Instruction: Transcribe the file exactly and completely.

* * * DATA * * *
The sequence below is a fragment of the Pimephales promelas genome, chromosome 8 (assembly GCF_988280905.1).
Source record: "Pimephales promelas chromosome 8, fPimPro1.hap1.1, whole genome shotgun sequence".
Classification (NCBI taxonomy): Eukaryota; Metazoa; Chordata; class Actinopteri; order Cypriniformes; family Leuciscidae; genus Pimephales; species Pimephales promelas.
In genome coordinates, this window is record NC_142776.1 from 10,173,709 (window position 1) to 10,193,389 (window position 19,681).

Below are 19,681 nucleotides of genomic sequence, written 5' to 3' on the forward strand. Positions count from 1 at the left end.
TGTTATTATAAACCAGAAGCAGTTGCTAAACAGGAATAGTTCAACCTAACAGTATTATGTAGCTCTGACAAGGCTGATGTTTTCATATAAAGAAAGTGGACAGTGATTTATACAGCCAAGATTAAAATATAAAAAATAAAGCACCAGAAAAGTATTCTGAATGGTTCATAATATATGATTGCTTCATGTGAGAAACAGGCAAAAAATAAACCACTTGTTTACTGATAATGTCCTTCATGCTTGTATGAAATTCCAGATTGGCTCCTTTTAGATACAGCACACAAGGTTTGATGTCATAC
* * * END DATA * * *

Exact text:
The sequence below is a fragment of the Pimephales promelas genome, chromosome 8 (assembly GCF_988280905.1).
Source record: "Pimephales promelas chromosome 8, fPimPro1.hap1.1, whole genome shotgun sequence".
Classification (NCBI taxonomy): Eukaryota; Metazoa; Chordata; class Actinopteri; order Cypriniformes; family Leuciscidae; genus Pimephales; species Pimephales promelas.
In genome coordinates, this window is record NC_142776.1 from 10,173,709 (window position 1) to 10,193,389 (window position 19,681).

Below are 19,681 nucleotides of genomic sequence, written 5' to 3' on the forward strand. Positions count from 1 at the left end.
TGTTATTATAAACCAGAAGCAGTTGCTAAACAGGAATAGTTCAACCTAACAGTATTATGTAGCTCTGACAAGGCTGATGTTTTCATATAAAGAAAGTGGACAGTGATTTATACAGCCAAGATTAAAATATAAAAAATAAAGCACCAGAAAAGTATTCTGAATGGTTCATAATATATGATTGCTTCATGTGAGAAACAGGCAAAAAATAAACCACTTGTTTACTGATAATGTCCTTCATGCTTGTATGAAATTCCAGATTGGCTCCTTTTAGATACAGCACACAAGGTTTGATGTCATAC